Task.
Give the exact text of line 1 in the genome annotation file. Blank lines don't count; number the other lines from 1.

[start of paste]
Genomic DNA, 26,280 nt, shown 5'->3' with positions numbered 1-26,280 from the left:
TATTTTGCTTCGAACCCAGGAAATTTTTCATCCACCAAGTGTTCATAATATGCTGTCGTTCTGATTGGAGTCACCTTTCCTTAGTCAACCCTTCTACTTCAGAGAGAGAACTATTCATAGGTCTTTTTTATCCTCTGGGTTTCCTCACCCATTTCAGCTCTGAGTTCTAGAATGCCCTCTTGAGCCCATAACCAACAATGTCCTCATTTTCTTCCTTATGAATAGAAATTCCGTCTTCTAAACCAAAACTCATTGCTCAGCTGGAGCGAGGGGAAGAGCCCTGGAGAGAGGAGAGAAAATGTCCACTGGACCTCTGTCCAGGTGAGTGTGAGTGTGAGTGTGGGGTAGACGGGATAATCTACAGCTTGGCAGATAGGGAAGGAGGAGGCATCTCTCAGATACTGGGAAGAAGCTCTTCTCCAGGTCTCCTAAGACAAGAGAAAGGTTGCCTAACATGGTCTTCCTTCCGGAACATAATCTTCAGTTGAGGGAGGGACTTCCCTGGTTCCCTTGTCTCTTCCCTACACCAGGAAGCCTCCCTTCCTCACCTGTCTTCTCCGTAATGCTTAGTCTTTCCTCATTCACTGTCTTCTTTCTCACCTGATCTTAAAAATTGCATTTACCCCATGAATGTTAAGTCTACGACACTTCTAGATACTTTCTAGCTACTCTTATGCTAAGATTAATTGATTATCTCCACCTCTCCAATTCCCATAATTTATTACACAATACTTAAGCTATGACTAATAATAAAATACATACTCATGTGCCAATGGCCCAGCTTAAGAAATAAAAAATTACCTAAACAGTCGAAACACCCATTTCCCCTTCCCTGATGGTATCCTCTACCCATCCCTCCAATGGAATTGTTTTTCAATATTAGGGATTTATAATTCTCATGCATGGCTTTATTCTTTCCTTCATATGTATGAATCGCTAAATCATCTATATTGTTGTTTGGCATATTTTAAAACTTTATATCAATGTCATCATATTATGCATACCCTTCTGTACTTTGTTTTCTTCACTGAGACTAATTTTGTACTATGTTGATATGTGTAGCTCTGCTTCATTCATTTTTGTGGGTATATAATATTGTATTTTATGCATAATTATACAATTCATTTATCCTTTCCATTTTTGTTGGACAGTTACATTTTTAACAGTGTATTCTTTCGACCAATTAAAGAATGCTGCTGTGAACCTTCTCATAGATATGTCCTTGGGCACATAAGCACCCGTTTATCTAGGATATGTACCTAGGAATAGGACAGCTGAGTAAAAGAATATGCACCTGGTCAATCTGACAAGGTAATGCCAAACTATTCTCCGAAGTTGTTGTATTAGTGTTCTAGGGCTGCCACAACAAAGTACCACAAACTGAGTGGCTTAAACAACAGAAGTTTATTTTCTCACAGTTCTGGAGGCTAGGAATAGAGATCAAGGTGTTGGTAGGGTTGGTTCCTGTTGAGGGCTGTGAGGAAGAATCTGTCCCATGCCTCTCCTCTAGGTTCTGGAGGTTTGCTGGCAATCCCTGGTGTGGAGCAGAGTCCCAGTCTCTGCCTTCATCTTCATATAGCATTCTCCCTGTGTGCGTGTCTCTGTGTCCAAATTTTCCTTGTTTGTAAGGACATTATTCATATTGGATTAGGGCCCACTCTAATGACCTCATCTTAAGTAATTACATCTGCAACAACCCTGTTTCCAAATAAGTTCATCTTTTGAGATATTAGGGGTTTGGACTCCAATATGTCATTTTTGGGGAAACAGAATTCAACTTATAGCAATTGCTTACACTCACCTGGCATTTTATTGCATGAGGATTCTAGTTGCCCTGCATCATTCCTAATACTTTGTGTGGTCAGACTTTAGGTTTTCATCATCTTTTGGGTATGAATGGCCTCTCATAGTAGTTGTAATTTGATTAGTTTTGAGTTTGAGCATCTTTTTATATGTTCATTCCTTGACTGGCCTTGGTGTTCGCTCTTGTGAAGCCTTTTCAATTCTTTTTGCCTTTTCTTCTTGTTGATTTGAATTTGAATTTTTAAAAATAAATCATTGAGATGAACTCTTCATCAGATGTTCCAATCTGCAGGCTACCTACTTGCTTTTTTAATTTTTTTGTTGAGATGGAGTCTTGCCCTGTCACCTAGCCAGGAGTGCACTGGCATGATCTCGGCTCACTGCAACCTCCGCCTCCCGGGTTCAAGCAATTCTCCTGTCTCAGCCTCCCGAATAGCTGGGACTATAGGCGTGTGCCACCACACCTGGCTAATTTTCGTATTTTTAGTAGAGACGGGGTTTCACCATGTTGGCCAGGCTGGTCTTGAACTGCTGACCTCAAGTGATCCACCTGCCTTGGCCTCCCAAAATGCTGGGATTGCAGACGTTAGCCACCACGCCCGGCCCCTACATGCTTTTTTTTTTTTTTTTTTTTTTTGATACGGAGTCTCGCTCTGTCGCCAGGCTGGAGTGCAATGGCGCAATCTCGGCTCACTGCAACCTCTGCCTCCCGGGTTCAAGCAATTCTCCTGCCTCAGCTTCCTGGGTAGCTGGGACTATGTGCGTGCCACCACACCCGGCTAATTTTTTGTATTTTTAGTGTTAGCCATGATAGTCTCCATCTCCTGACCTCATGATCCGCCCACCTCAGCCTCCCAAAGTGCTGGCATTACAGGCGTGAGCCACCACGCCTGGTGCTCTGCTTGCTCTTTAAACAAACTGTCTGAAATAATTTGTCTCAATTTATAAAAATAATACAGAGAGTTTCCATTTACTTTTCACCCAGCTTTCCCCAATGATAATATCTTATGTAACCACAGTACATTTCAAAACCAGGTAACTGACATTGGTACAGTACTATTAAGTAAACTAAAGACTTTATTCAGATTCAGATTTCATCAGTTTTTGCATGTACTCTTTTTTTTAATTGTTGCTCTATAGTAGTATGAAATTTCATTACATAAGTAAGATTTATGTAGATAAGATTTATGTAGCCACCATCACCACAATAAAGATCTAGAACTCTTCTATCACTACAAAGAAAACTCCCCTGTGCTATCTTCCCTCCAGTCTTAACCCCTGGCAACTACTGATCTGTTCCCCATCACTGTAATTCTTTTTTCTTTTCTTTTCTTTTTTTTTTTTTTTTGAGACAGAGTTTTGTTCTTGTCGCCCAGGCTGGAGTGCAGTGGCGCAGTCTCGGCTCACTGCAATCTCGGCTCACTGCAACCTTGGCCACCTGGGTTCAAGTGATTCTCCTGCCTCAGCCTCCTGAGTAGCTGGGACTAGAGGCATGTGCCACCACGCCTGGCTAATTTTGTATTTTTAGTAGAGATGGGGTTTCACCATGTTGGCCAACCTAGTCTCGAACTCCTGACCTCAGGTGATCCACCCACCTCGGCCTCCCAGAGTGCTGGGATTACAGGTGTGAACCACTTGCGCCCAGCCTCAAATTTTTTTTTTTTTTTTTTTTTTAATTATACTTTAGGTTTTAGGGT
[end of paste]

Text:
Genomic DNA, 26,280 nt, shown 5'->3' with positions numbered 1-26,280 from the left: